Wednesday sees more rain arrive into the west / south west of Ireland and England. This rain will slowly cross Ireland through the day and across The Irish Sea, it'll move slowly north into The Midlands, northern England and eventually Scotland. As we approach dusk, we see heavier rain push into The South West and Wales, with Ireland clearing from the south and west. This band of heavy rain will move north and east across all areas overnight. Winds will be more south westerly and it'll feel a lot milder with temperatures pushing up towards the low to mid-teens.

Thursday will see that main rain push eastwards and clear the U.K by dawn leaving behind showers across western coasts of Ireland and the U.K. These westerly showers will begin to push inland through the course of the day to give a sunshine and showers day with a moderate south westerly wind and mild temperatures pushing up towards 15°C.

Friday is a BOB day (Bay of Biscay low pressure system) meaning a southerly-orientated low pressure system is due to swing into The South West in the early hours of Friday morning. By dawn it'll cover the southern half of the U.K with the north, Scotland and Ireland missing most of this rain. As we progress through Friday this low pressure moves very slowly eastwards clearing The South West during the afternoon. A slow-moving low pressure tends to me high rainfall totals. As we approach late afternoon, we will see rain across Ireland and this low push into Scotland with a very wet end to the day for eastern areas of the U.K. A little cooler on Friday as that wind swings round to the north west with 10-12°C typical.

The outlook for the weekend is changeable with sunshine and showers and feeling notably cooler for the 1st day of April. On Saturday, the east of the U.K will still see some showers but Ireland and the west will be largely dry save for some afternoon showers and a chillier north westerly wind. Sunday sees rain still affected areas with a slow-moving, narrow band of showers moving south and west into western areas during the afternoon. Some areas will be dry but it'll be cool and dull with that north westerly wind still in situ.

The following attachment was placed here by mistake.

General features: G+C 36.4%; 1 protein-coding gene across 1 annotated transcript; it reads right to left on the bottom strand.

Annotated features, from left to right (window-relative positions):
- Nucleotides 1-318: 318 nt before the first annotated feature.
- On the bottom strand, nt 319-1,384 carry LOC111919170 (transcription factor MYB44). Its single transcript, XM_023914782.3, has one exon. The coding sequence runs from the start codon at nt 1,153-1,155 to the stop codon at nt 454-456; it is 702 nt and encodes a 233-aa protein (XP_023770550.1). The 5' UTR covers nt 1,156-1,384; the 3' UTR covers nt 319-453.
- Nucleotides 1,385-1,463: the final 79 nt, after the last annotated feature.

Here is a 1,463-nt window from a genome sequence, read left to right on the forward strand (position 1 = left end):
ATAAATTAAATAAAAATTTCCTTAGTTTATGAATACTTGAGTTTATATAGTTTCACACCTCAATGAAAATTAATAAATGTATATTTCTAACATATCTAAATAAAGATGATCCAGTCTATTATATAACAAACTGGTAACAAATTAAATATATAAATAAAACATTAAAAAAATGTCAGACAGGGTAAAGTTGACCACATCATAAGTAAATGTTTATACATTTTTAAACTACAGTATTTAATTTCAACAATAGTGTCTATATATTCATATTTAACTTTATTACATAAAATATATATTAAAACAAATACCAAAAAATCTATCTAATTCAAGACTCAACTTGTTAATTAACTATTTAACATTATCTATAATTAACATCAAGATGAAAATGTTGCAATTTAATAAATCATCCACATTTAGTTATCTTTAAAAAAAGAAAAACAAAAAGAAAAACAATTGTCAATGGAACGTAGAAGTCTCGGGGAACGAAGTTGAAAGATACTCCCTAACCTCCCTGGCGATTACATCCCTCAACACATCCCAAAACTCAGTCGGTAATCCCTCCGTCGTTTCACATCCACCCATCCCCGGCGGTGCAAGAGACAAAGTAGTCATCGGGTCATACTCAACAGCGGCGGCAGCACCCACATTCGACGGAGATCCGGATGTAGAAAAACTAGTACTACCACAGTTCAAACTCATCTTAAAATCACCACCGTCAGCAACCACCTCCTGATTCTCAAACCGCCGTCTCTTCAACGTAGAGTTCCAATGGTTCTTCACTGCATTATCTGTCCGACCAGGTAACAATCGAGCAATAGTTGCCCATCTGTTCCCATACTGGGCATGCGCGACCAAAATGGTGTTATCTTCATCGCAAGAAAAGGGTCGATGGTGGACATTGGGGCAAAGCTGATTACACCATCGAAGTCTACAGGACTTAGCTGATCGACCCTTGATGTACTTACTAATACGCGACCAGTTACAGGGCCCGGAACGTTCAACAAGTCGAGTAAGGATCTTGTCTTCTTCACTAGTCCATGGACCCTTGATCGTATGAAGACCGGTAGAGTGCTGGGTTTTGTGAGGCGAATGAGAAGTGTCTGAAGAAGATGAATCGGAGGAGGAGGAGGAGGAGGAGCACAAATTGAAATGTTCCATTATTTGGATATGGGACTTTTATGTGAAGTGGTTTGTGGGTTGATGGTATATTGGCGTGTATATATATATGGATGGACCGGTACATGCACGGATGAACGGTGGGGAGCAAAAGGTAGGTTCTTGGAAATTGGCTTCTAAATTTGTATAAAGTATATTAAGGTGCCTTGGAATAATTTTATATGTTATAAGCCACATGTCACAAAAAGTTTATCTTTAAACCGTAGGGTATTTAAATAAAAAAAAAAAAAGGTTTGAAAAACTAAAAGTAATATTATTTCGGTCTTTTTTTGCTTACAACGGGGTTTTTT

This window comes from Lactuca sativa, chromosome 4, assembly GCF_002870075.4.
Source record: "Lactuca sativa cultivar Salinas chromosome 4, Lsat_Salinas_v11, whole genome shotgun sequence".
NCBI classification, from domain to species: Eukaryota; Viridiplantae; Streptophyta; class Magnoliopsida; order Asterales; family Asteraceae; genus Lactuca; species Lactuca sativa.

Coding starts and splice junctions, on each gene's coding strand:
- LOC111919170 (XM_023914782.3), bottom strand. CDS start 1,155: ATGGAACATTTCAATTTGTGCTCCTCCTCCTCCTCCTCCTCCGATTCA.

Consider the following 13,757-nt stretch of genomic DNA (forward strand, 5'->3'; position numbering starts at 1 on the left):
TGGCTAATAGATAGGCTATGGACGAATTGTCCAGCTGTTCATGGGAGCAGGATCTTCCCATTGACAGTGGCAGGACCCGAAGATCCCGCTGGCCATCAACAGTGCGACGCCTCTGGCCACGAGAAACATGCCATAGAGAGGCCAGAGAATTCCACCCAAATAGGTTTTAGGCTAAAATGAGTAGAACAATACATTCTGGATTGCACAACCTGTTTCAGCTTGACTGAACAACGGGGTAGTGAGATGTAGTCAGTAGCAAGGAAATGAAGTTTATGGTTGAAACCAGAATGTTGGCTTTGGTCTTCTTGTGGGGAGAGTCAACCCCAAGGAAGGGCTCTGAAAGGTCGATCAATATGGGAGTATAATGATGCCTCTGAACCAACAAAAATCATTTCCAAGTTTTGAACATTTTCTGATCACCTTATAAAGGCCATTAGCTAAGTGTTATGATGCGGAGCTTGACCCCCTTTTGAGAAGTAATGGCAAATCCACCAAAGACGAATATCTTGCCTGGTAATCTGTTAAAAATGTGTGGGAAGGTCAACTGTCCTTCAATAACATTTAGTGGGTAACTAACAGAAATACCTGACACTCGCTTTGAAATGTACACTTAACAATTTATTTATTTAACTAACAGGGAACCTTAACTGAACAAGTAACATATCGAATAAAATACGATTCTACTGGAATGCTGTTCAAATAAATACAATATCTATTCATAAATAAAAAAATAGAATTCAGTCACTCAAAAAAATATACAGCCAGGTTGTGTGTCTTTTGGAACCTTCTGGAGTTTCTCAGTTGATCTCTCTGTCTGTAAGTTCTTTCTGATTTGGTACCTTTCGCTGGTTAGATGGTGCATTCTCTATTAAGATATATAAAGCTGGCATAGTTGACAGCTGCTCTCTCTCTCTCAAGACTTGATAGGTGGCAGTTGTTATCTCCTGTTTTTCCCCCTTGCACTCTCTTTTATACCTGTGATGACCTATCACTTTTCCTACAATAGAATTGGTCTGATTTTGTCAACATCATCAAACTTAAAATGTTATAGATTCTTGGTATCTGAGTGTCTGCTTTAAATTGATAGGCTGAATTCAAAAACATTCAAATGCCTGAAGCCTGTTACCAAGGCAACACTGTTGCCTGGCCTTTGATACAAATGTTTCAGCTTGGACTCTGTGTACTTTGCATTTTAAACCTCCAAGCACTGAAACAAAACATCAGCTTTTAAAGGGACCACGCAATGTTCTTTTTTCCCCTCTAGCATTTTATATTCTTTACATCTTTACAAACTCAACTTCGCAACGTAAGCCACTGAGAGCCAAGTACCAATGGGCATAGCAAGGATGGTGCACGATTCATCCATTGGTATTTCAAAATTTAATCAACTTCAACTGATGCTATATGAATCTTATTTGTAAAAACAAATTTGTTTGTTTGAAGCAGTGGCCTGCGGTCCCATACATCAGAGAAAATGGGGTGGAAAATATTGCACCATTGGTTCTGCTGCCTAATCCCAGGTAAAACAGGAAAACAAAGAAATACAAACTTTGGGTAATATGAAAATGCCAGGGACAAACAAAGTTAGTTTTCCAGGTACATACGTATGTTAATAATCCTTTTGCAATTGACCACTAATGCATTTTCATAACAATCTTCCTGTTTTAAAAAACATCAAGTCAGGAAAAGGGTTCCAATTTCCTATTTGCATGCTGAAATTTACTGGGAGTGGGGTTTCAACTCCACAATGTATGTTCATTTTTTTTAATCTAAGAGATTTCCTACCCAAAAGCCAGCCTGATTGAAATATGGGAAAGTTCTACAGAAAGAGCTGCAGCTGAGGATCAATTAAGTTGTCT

Weather Outlook - w/c 3rd April

So we start next week cool, dull but crucially dry I think with light easterly winds. The first part of next week looks like staying the same, cool, dull and with light easterly winds so I'm expecting temperatures to be in 8-10°C region and if we keep cloud cover, frost-free. As we approach the end of next week the winds look to swing more northerly and that'll pull down showers, some of them wintry I think for the eastern side of the U.K. So the run up to Easter weekend at this stage looks cool, dull and showery with a easterly / northerly / north westerly wind in situ. Thereafter is Mystic Meg territory but I think we remain largely dry before the next big Atlantic low pressure swings in with strong south westerly winds and better temperatures. Now I would say that the Easter outlook could well still change as projections are showing low probability but if I was a betting man I would still go for cooler and unsettled.

Agronomic Notes

At the beginning of this blog I eluded to the flowering of Danish Sea Scurvy on the edges of our highways and to a certain GDD figure. Well normally I see this plant flowering at around 100 cumulative GDD from January 1st using a 6°C base temperature) and that is exactly the case this year.